After immunization, immunoglobulin G (IgG) titers significantly increased in both study groups at each time point compared with baseline, although response to serotype 3 was blunted in the first group. Antibody titers for each antigen did not differ between the groups at week 48. Seroprotection and seroconversion to all serotypes were comparable.
Over time, the researchers observed a “marked decrease” in IgG levels with both vaccines.
Both vaccines were safe and well tolerated; no relevant adverse reactions were seen in either group. No HIV-infected patients developed Streptococcus pneumoniae infection during the follow-up.
Source: PLOS One, June 2016
Follow-Up Findings From ACCORD
Intensive control of blood sugar levels can cut the risk of diabetic retinopathy in half, according to a follow-up study to the landmark Action to Control Cardiovascular Risk in Diabetes (ACCORD) Trial Eye Study.
The finding, from the ACCORD Follow-on Eye Study (ACCORDION), “sends a powerful message to people with type-2 diabetes who worry about losing vision,” said Emily Chew, MD, Deputy Director of the National Eye Institute Division of Epidemiology and Clinical Applications and lead author of the study report.
ACCORDION is an assessment of diabetic retinopathy progression in 1,310 people who participated in ACCORD. That study tested three treatment strategies to reduce the risk of cardiovascular disease in people with long-standing type-2 diabetes: maintaining near-normal blood sugar levels (intensive control), improving blood lipid levels, and lowering blood pressure.
ACCORD, however, was discontinued at 3.5 years due to an increase in death among participants in the intensive glycemic control group. (The increased mortality, which was due to a range of causes, was seen in both the intensive and standard groups.) From the data they had, the researchers found tight control reduced glycemia to an average of 6.4% HbA1C, compared with 7.7% among those in the standard control group. It did not cut the risk of cardiovascular disease, but it had cut retinopathy progression by about one-third when the study abruptly ended.
The follow-up study reassessed diabetic retinopathy four years after the intensive control portion of ACCORD had ended, eight years after enrollment. Average HbA1C was nearly the same. Diabetic retinopathy, however, had advanced in only 5.8% of participants in the intensive group, compared with 12.7% of the standard treatment group.
The continuing beneficial effects—an approximately 50% reduction in risk of further retinopathy progression—are attributed to “metabolic memory,” a phenomenon also known as the “legacy effect.” Similar effects have been seen in two other large, long studies: the 10-year Diabetes Control and Complications Trial and the United Kingdom Prospective Diabetes Project.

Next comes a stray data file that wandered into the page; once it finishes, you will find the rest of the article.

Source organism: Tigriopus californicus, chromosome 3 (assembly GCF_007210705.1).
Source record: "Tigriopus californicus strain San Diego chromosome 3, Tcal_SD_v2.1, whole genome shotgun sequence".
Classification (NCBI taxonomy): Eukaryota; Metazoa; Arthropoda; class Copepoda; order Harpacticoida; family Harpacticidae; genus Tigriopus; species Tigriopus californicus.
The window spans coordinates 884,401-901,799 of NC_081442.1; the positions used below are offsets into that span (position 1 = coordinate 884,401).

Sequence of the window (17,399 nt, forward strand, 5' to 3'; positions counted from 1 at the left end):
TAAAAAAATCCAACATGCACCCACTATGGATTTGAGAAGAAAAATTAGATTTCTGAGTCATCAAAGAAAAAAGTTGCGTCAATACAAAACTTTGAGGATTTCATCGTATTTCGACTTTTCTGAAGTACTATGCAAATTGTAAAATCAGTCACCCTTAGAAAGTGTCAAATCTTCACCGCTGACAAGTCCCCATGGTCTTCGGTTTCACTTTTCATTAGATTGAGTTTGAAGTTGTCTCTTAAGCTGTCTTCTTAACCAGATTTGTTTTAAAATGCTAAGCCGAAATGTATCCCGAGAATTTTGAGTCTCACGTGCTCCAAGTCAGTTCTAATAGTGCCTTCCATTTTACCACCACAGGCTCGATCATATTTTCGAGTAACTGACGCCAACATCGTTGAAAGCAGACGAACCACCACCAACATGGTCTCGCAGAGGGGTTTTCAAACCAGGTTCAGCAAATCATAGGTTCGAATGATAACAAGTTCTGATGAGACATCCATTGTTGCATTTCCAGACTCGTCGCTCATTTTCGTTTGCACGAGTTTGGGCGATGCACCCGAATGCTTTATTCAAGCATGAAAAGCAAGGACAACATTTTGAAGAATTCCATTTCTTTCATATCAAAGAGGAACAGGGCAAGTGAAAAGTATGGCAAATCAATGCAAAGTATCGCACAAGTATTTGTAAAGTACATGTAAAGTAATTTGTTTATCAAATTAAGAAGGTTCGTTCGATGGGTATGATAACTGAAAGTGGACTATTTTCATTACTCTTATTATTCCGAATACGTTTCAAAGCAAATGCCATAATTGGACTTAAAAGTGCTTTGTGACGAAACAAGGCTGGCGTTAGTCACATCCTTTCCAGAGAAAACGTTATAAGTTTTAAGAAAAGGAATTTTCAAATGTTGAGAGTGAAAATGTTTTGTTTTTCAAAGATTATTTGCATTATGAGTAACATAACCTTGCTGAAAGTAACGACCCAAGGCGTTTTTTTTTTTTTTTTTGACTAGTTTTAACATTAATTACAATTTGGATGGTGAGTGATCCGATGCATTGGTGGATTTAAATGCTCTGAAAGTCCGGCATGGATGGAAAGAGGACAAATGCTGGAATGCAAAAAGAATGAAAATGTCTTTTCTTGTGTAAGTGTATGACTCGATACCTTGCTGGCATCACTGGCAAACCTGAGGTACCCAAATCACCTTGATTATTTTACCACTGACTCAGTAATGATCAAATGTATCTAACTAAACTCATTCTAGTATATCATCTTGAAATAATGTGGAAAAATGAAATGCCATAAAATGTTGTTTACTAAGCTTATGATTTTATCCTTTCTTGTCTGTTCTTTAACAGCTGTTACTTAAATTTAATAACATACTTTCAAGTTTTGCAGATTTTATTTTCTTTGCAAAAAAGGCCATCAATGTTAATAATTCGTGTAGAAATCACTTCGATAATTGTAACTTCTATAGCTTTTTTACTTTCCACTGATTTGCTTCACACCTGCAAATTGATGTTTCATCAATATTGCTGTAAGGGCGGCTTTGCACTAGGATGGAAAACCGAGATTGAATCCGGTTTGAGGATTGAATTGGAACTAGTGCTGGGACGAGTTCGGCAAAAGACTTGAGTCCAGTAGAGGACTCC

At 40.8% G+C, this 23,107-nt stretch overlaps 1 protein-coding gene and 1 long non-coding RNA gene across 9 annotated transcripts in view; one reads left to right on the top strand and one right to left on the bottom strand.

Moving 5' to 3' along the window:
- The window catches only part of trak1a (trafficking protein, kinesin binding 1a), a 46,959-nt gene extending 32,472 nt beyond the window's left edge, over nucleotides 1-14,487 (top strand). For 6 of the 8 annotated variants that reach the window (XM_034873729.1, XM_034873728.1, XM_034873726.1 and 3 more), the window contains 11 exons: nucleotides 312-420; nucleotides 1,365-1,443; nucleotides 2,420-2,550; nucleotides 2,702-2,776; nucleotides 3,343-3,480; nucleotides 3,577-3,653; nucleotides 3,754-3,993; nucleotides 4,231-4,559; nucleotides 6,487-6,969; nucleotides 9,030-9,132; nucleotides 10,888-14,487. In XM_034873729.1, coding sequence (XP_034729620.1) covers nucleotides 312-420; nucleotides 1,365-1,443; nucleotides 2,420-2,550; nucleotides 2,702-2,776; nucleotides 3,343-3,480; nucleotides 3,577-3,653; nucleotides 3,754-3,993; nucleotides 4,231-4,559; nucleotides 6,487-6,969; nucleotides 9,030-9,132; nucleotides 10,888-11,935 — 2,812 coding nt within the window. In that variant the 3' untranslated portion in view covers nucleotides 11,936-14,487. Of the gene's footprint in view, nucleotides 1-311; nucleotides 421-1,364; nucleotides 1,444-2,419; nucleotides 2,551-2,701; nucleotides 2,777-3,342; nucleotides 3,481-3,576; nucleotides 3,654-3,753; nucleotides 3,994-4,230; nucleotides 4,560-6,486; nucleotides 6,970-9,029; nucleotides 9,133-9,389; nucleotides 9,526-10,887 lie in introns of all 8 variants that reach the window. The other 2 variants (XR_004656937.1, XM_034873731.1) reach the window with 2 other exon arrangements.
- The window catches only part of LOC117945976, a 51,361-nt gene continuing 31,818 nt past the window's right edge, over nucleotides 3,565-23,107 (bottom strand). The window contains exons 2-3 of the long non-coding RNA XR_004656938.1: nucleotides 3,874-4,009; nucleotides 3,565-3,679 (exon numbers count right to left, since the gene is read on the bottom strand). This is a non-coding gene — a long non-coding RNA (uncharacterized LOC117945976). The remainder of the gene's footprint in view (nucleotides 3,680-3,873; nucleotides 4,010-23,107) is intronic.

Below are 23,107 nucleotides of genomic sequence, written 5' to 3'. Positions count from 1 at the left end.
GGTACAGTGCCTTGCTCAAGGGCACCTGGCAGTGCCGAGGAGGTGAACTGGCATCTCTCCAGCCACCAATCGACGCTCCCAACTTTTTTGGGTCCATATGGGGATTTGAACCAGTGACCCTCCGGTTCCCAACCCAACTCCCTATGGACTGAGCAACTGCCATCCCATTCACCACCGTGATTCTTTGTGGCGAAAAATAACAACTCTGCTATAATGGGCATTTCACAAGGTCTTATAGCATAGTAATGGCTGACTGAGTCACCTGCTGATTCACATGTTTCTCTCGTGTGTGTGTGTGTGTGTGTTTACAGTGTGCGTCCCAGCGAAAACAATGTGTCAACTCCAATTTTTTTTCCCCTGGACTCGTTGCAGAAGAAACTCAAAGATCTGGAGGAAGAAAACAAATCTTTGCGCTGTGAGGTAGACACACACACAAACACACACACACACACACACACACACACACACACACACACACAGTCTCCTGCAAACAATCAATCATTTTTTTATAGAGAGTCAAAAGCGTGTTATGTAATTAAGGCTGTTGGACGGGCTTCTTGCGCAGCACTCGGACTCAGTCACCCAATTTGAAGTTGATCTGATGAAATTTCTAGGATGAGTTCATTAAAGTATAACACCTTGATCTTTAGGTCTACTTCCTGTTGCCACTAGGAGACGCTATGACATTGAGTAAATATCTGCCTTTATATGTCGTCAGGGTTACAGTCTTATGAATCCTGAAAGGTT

Sources: National Institutes of Health, June 13, 2016; and Medscape, August 20, 2010
Standard Versus Intensive Emergency Stroke Treatment
Standard and intensive blood pressure treatments are equally effective in emergency treatment of acute intracerebral hemorrhage, according to a study funded by the National Institute of Neurological Disorders and Stroke. That is, reducing systolic blood pressure rapidly to 140–179 mm Hg worked as well as reducing it to 110–139 mm Hg.
“For decades, doctors wondered whether intensive blood pressure management was more effective than standard treatment for controlling intracerebral hemorrhage,” says principal investigator Adnan Qureshi, MD, Professor of Neurology, Neurosurgery, and Radiology at the University of Minnesota’s Zeenat Qureshi Stroke Research Center. “Our results may help patients and their doctors make better treatment decisions.”
In the 110-site international study, 1,000 patients were treated within 4.5 hours of a stroke. Half were assigned to intensive treatment and half to standard treatment. Brain scans taken 24 hours after treatment showed no difference in the rates of hemorrhage growth between the two groups. In fact, the study was stopped after enrolling 1,000 patients rather than 1,280 because the researchers found no differences.
Moreover, after 90 days, the rate of death or severe disability was about 38% in both groups—a number much lower than the expected 60%. Patients in the intensive treatment group had a slightly higher rate of serious adverse events in the 90 days post-stroke, but also at lower levels than expected. The researchers say that may be because more than half of the enrolled patients had had mild strokes and had a better chance of good results.
The findings suggest that intensive reduction in the systolic blood pressure level does not provide “an incremental clinical benefit,” the researchers say. Dr. Qureshi adds, “Rapidly lowering blood pressure to normal levels may further damage the brain. The levels we used are tolerable for emergencies. Normal levels can be safely obtained gradually.”
Sources: National Institutes of Health, June 8, 2016; and New England Journal of Medicine, June 2016